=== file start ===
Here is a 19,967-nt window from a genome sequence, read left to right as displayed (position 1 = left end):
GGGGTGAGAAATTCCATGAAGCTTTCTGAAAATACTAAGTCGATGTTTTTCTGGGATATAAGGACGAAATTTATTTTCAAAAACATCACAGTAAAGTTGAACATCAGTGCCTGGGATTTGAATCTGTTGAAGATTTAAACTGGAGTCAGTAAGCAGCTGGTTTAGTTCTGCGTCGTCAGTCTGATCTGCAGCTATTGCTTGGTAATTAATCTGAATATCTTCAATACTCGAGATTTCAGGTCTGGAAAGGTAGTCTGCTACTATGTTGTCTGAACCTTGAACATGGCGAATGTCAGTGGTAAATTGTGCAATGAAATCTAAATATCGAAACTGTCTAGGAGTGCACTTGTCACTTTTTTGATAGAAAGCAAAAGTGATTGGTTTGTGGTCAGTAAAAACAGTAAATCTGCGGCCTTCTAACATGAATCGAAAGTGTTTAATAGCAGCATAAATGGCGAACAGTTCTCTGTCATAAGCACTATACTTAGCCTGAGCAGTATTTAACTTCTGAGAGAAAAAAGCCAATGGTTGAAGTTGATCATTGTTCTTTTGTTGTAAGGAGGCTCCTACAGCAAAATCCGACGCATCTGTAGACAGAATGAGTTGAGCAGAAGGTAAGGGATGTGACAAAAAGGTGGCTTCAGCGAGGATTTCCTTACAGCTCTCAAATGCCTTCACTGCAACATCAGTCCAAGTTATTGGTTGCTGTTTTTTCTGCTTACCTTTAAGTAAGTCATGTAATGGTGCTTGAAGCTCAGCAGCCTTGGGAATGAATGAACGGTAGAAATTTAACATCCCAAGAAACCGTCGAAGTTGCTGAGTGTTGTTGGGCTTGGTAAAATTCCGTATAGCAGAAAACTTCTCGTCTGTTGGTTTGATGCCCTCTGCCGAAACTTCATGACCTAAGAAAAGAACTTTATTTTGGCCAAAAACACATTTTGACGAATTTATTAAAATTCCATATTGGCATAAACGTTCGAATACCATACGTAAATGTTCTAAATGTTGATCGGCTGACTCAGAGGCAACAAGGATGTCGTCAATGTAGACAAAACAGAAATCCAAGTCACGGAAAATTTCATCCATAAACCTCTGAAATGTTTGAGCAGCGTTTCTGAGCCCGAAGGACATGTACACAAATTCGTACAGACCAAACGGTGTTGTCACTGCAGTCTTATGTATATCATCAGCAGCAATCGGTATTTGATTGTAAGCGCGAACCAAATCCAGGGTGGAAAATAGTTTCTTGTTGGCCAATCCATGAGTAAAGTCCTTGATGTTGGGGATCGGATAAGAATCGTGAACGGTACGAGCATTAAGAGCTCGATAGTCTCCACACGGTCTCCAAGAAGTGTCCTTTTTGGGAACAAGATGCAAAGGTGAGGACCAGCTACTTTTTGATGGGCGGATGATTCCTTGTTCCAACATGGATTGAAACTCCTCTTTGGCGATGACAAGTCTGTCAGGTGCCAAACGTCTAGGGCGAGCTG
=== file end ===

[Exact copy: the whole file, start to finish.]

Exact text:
Here is a 19,967-nt window from a genome sequence, read left to right as displayed (position 1 = left end):
GGGGTGAGAAATTCCATGAAGCTTTCTGAAAATACTAAGTCGATGTTTTTCTGGGATATAAGGACGAAATTTATTTTCAAAAACATCACAGTAAAGTTGAACATCAGTGCCTGGGATTTGAATCTGTTGAAGATTTAAACTGGAGTCAGTAAGCAGCTGGTTTAGTTCTGCGTCGTCAGTCTGATCTGCAGCTATTGCTTGGTAATTAATCTGAATATCTTCAATACTCGAGATTTCAGGTCTGGAAAGGTAGTCTGCTACTATGTTGTCTGAACCTTGAACATGGCGAATGTCAGTGGTAAATTGTGCAATGAAATCTAAATATCGAAACTGTCTAGGAGTGCACTTGTCACTTTTTTGATAGAAAGCAAAAGTGATTGGTTTGTGGTCAGTAAAAACAGTAAATCTGCGGCCTTCTAACATGAATCGAAAGTGTTTAATAGCAGCATAAATGGCGAACAGTTCTCTGTCATAAGCACTATACTTAGCCTGAGCAGTATTTAACTTCTGAGAGAAAAAAGCCAATGGTTGAAGTTGATCATTGTTCTTTTGTTGTAAGGAGGCTCCTACAGCAAAATCCGACGCATCTGTAGACAGAATGAGTTGAGCAGAAGGTAAGGGATGTGACAAAAAGGTGGCTTCAGCGAGGATTTCCTTACAGCTCTCAAATGCCTTCACTGCAACATCAGTCCAAGTTATTGGTTGCTGTTTTTTCTGCTTACCTTTAAGTAAGTCATGTAATGGTGCTTGAAGCTCAGCAGCCTTGGGAATGAATGAACGGTAGAAATTTAACATCCCAAGAAACCGTCGAAGTTGCTGAGTGTTGTTGGGCTTGGTAAAATTCCGTATAGCAGAAAACTTCTCGTCTGTTGGTTTGATGCCCTCTGCCGAAACTTCATGACCTAAGAAAAGAACTTTATTTTGGCCAAAAACACATTTTGACGAATTTATTAAAATTCCATATTGGCATAAACGTTCGAATACCATACGTAAATGTTCTAAATGTTGATCGGCTGACTCAGAGGCAACAAGGATGTCGTCAATGTAGACAAAACAGAAATCCAAGTCACGGAAAATTTCATCCATAAACCTCTGAAATGTTTGAGCAGCGTTTCTGAGCCCGAAGGACATGTACACAAATTCGTACAGACCAAACGGTGTTGTCACTGCAGTCTTATGTATATCATCAGCAGCAATCGGTATTTGATTGTAAGCGCGAACCAAATCCAGGGTGGAAAATAGTTTCTTGTTGGCCAATCCATGAGTAAAGTCCTTGATGTTGGGGATCGGATAAGAATCGTGAACGGTACGAGCATTAAGAGCTCGATAGTCTCCACACGGTCTCCAAGAAGTGTCCTTTTTGGGAACAAGATGCAAAGGTGAGGACCAGCTACTTTTTGATGGGCGGATGATTCCTTGTTCCAACATGGATTGAAACTCCTCTTTGGCGATGACAAGTCTGTCAGGTGCCAAACGTCTAGGGCGAGCTG